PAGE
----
Google Revamps WhatBrowser.org, Suggests Safari to Android Users

The new site could be informative, but if fails in some cases

By on October 25th, 2012 08:24 GMT

As Google is quick to point out, when Chrome came out, plenty of people didn't even know what a web browser was. They had IE and they used it, they didn't even imagine that there was another way.

Since then, Chrome has become the most popular browser in the world, by some measurements, but it wouldn't be that surprising to find that most people still have no idea that there's an option.

That's how WhatBrowser.org came about. The site detected your browser, showed what it could do and what you were missing out on.

The goal, obviously, was to get people to use Chrome, but the site was useful.

Four years later, a lot of people use Chrome, on the desktop. The browser wars have moved to the mobile landscape. Seemingly, there's a greater variety of browsers on the mobile front than on desktops.

Chrome, Firefox, Opera, Dolphin and several others are battling out, along with the native browser in Android and Safari on iOS.

But despite the large number of browsers available for mobile devices, the vast majority of people still use the default one.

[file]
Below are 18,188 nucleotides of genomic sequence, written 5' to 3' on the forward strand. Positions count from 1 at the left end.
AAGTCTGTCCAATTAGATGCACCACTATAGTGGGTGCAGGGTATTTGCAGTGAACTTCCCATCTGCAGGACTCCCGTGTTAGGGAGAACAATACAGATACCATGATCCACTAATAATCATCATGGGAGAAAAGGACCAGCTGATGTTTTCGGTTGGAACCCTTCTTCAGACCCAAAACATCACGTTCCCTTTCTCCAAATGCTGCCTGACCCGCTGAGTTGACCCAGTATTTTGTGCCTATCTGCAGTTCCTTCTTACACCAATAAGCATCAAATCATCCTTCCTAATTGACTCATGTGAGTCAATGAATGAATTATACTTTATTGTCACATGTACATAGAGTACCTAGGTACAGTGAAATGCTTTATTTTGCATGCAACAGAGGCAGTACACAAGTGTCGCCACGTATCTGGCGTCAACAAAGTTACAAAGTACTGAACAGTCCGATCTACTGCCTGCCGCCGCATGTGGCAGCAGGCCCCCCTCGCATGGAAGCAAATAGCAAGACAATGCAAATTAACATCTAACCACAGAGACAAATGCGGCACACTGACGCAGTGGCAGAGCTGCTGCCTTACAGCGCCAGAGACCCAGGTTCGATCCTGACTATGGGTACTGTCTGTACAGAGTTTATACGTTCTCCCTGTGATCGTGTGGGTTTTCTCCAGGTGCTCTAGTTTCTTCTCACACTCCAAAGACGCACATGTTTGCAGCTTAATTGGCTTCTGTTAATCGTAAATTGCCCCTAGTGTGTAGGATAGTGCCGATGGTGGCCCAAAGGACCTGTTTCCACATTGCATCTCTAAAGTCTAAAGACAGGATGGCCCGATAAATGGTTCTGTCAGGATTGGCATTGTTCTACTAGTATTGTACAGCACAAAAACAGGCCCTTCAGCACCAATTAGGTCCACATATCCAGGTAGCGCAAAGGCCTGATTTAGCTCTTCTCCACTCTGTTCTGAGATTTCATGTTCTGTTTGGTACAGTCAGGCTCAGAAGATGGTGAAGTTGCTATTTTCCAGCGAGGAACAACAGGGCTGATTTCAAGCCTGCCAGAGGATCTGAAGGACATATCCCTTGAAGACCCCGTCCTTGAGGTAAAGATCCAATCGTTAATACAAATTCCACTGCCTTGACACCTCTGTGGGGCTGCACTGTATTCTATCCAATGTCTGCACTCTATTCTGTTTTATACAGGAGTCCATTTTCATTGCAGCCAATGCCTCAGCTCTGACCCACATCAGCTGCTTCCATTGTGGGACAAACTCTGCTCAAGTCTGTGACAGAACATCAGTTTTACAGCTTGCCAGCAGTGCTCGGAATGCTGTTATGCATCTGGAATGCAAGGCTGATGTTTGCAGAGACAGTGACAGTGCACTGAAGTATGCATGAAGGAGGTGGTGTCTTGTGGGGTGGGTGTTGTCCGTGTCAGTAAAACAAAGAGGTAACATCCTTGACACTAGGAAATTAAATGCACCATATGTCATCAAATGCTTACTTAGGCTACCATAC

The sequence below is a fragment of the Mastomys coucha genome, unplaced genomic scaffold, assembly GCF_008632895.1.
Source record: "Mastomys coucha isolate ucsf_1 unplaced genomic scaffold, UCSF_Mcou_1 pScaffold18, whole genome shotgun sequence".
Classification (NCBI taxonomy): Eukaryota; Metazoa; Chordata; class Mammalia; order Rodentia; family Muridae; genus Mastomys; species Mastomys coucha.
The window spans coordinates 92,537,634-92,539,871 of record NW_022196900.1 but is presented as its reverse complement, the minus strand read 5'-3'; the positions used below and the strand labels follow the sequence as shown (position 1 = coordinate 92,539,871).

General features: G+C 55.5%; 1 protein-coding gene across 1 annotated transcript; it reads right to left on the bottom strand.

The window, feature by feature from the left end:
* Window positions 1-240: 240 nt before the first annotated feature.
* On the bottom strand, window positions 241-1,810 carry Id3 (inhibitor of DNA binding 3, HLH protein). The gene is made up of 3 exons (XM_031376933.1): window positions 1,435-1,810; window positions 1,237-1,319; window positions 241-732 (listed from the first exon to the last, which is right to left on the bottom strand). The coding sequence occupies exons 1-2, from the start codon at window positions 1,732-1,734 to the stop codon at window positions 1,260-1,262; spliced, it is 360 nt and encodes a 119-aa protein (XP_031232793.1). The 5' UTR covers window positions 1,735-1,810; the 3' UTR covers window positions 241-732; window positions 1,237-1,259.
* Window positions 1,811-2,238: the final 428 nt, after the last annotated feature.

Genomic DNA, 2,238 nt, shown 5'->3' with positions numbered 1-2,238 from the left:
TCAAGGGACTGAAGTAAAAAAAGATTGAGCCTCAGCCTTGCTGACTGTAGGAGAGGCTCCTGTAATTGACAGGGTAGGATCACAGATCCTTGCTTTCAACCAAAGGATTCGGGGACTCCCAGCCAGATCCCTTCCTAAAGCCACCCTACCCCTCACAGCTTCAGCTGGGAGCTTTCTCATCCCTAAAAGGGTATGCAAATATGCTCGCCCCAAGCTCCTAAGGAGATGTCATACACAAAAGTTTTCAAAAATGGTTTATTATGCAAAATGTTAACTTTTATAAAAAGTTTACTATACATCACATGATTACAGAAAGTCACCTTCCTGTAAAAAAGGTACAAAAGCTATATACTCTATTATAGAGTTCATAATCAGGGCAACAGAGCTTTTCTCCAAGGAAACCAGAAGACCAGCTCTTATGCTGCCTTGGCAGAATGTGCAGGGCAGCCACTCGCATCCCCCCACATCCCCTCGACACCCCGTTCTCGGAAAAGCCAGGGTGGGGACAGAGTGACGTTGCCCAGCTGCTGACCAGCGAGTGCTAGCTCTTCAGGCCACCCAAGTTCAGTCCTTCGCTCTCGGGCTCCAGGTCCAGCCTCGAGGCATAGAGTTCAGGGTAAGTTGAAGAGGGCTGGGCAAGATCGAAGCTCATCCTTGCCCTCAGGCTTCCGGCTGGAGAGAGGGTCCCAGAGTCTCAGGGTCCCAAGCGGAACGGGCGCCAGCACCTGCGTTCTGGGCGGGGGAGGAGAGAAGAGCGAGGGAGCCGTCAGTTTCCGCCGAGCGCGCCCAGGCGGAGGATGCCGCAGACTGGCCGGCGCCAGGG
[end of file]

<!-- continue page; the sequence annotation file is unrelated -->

Which is why Google revamped WhatBrowser.org. The site has been completely rewritten in HTML5, it's not a very complex site so it wasn't much of a hassle. It's also built to work on mobile devices, here's where the dynamic HTML5/CSS3 design comes in handy.

The site relies on user agent data for detection, so it should be accurate unless you're spoofing your user agent. But if you're doing that, you're not in the target audience for the site.

All of this would be well if the site actually worked properly. While the mobile version of the site is served for the default Android browser, the desktop version is displayed in Firefox 18 Aurora for Android.

The browser is detected properly, so it wouldn't be much of a problem. But the desktop version of the site suggests browsers such as IE, Safari or Chrome, the desktop versions at that, which, obviously, don't work on mobile devices.

The fact that the site doesn't check the operating system is a problem too if you're using Linux or Mac OS X, suggestions such as Safari or IE respectively are going to be useless and, worse, confusing to people who are using the site as an information tool.

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